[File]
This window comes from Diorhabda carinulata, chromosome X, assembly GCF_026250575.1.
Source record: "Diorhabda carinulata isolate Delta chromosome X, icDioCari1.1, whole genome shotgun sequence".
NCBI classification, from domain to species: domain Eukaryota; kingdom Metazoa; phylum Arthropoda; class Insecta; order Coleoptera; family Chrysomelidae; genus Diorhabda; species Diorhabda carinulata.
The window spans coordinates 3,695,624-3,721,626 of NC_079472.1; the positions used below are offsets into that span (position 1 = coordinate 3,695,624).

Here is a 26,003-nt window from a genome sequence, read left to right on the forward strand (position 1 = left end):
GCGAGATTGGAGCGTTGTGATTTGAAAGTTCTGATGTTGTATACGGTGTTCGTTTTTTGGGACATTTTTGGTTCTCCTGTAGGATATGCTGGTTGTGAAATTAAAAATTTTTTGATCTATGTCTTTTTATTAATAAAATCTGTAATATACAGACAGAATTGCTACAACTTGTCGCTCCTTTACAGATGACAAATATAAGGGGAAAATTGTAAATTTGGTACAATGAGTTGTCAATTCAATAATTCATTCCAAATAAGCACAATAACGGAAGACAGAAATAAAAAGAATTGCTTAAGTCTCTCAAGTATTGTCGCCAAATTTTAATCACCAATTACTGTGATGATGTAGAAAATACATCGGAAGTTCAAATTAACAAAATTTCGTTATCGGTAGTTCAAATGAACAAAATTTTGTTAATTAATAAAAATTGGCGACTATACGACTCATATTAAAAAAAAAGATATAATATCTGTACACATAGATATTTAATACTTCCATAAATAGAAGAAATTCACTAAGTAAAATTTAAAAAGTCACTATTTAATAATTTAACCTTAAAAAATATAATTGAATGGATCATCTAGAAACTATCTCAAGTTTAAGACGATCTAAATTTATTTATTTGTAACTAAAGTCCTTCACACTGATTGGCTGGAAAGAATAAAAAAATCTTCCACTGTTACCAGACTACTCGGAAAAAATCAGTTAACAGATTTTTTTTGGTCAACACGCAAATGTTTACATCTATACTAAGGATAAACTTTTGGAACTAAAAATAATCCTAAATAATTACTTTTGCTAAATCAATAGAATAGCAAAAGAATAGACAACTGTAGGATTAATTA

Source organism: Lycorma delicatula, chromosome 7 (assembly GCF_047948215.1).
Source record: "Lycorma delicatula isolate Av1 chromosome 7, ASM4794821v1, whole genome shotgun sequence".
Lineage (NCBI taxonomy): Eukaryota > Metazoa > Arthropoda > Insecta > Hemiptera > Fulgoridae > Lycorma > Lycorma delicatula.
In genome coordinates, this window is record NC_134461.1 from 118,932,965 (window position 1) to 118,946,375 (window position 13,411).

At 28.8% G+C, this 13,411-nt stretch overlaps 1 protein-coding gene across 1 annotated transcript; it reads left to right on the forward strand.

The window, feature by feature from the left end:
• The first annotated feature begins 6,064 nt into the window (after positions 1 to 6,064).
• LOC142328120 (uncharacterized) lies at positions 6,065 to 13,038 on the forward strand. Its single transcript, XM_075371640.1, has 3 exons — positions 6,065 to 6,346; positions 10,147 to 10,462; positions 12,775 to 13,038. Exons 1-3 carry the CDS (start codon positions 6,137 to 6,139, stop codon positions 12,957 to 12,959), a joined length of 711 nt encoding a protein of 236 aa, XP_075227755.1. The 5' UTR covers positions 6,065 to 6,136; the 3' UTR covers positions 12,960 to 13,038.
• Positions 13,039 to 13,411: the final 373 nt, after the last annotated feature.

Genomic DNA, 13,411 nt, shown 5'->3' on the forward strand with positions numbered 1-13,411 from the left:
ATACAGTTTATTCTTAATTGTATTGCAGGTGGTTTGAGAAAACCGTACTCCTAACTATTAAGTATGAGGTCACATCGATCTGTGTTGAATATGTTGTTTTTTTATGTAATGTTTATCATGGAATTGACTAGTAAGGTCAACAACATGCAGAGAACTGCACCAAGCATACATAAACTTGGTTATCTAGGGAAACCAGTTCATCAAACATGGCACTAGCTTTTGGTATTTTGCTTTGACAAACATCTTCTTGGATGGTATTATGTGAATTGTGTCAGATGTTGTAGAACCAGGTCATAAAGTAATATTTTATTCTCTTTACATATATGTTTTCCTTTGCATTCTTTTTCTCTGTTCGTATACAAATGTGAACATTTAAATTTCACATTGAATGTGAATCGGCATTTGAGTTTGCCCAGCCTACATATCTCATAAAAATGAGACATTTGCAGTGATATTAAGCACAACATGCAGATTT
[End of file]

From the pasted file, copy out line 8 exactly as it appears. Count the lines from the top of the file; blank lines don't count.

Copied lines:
Source record: "Lycorma delicatula isolate Av1 chromosome 7, ASM4794821v1, whole genome shotgun sequence".